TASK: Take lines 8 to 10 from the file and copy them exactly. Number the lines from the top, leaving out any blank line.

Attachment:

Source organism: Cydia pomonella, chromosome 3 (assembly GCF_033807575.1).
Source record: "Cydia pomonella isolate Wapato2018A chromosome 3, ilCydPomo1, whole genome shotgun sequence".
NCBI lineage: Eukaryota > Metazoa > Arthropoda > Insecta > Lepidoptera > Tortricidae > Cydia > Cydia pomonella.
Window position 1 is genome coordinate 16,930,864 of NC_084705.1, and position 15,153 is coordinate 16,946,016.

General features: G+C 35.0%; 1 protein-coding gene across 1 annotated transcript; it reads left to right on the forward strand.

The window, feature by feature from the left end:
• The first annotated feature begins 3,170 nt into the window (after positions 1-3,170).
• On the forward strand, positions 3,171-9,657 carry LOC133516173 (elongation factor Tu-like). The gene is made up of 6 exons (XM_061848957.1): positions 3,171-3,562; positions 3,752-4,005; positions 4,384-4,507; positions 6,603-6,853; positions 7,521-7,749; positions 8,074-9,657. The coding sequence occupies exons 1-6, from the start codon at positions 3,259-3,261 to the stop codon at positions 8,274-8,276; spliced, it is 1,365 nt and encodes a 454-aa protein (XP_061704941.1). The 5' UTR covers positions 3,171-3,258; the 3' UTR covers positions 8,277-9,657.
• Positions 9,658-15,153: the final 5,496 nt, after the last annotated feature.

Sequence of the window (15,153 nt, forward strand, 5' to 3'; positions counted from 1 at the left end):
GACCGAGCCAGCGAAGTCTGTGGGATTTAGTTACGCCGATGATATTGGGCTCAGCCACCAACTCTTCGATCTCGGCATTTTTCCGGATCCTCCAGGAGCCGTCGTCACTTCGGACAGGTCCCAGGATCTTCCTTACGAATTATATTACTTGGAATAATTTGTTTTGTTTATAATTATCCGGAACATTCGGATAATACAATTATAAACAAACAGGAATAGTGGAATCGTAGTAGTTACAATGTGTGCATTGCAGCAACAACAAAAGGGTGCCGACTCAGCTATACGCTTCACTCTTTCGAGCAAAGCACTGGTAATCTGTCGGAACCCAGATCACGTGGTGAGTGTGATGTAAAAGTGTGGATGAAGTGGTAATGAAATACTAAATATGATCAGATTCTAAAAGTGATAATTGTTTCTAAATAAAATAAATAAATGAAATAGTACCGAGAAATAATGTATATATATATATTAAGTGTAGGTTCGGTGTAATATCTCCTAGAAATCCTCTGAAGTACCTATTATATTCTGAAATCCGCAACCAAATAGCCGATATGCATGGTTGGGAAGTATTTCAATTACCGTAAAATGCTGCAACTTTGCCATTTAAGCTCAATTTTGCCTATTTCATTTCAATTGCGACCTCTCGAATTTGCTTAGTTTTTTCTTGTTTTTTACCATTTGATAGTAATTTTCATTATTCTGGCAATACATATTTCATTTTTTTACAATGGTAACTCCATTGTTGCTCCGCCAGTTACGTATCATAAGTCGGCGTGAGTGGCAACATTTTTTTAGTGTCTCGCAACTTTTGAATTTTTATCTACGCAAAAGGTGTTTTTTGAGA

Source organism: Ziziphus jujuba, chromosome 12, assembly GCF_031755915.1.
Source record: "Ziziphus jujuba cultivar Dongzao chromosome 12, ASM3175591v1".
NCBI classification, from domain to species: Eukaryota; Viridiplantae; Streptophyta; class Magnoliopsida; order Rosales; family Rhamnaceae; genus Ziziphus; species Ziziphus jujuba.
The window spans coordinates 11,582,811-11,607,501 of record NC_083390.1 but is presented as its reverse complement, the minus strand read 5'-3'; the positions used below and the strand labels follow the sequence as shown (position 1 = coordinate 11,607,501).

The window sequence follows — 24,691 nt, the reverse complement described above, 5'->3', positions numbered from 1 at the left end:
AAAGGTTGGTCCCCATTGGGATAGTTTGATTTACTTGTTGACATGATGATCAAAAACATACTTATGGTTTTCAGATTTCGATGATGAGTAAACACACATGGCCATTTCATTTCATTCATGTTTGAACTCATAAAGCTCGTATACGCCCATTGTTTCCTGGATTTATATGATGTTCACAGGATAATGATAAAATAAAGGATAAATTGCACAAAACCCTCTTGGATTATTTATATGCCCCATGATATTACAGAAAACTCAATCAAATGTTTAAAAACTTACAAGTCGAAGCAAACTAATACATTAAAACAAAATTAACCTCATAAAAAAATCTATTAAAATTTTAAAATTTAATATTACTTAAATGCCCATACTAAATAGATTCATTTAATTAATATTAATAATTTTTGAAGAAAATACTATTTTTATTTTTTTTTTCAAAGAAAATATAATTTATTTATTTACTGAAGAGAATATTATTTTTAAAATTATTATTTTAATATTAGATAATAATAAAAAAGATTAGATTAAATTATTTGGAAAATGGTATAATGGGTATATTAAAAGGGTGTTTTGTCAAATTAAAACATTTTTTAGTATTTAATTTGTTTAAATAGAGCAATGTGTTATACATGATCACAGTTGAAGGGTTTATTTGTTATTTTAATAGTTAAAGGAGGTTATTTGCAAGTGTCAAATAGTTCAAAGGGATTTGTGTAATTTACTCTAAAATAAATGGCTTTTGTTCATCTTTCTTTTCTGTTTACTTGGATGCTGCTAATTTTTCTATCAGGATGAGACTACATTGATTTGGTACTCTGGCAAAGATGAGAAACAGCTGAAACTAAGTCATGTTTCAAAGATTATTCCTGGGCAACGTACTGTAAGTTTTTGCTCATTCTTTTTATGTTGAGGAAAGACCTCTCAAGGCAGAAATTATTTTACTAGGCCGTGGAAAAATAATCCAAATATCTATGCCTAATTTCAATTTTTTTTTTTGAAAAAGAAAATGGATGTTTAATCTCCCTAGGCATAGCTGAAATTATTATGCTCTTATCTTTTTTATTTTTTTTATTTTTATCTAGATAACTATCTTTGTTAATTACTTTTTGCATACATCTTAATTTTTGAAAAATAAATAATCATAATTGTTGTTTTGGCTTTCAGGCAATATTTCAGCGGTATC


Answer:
• On the forward strand, positions 3,171-9,657 carry LOC133516173 (elongation factor Tu-like). The gene is made up of 6 exons (XM_061848957.1): positions 3,171-3,562; positions 3,752-4,005; positions 4,384-4,507; positions 6,603-6,853; positions 7,521-7,749; positions 8,074-9,657. The coding sequence occupies exons 1-6, from the start codon at positions 3,259-3,261 to the stop codon at positions 8,274-8,276; spliced, it is 1,365 nt and encodes a 454-aa protein (XP_061704941.1). The 5' UTR covers positions 3,171-3,258; the 3' UTR covers positions 8,277-9,657.
• Positions 9,658-15,153: the final 5,496 nt, after the last annotated feature.

Sequence of the window (15,153 nt, forward strand, 5' to 3'; positions counted from 1 at the left end):